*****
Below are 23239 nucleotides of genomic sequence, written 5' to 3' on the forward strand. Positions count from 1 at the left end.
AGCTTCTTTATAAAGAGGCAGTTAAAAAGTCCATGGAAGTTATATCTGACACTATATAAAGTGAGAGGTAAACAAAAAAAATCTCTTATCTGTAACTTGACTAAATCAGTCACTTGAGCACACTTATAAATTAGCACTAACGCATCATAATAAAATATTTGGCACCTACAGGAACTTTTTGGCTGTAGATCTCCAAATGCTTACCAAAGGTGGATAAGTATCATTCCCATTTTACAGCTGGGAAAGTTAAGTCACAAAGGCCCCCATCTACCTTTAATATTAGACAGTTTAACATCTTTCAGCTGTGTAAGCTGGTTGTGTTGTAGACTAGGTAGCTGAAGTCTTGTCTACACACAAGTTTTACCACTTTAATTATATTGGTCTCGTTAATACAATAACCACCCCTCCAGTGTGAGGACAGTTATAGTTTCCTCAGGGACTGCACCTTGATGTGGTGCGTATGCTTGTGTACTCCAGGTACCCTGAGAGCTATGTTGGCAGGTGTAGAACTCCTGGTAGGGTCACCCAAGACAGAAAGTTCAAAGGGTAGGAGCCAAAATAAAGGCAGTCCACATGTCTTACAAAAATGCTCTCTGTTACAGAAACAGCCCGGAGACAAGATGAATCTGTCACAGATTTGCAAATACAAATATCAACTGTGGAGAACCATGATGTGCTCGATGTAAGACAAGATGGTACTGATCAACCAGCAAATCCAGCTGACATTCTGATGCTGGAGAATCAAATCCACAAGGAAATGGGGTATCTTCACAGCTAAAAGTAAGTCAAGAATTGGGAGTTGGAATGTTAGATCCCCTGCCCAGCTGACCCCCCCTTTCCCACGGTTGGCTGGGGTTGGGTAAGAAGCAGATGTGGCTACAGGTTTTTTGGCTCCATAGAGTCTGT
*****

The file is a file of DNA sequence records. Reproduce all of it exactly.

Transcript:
Below are 23239 nucleotides of genomic sequence, written 5' to 3' on the forward strand. Positions count from 1 at the left end.
AGCTTCTTTATAAAGAGGCAGTTAAAAAGTCCATGGAAGTTATATCTGACACTATATAAAGTGAGAGGTAAACAAAAAAAATCTCTTATCTGTAACTTGACTAAATCAGTCACTTGAGCACACTTATAAATTAGCACTAACGCATCATAATAAAATATTTGGCACCTACAGGAACTTTTTGGCTGTAGATCTCCAAATGCTTACCAAAGGTGGATAAGTATCATTCCCATTTTACAGCTGGGAAAGTTAAGTCACAAAGGCCCCCATCTACCTTTAATATTAGACAGTTTAACATCTTTCAGCTGTGTAAGCTGGTTGTGTTGTAGACTAGGTAGCTGAAGTCTTGTCTACACACAAGTTTTACCACTTTAATTATATTGGTCTCGTTAATACAATAACCACCCCTCCAGTGTGAGGACAGTTATAGTTTCCTCAGGGACTGCACCTTGATGTGGTGCGTATGCTTGTGTACTCCAGGTACCCTGAGAGCTATGTTGGCAGGTGTAGAACTCCTGGTAGGGTCACCCAAGACAGAAAGTTCAAAGGGTAGGAGCCAAAATAAAGGCAGTCCACATGTCTTACAAAAATGCTCTCTGTTACAGAAACAGCCCGGAGACAAGATGAATCTGTCACAGATTTGCAAATACAAATATCAACTGTGGAGAACCATGATGTGCTCGATGTAAGACAAGATGGTACTGATCAACCAGCAAATCCAGCTGACATTCTGATGCTGGAGAATCAAATCCACAAGGAAATGGGGTATCTTCACAGCTAAAAGTAAGTCAAGAATTGGGAGTTGGAATGTTAGATCCCCTGCCCAGCTGACCCCCCCTTTCCCACGGTTGGCTGGGGTTGGGTAAGAAGCAGATGTGGCTACAGGTTTTTTGGCTCCATAGAGTCTGT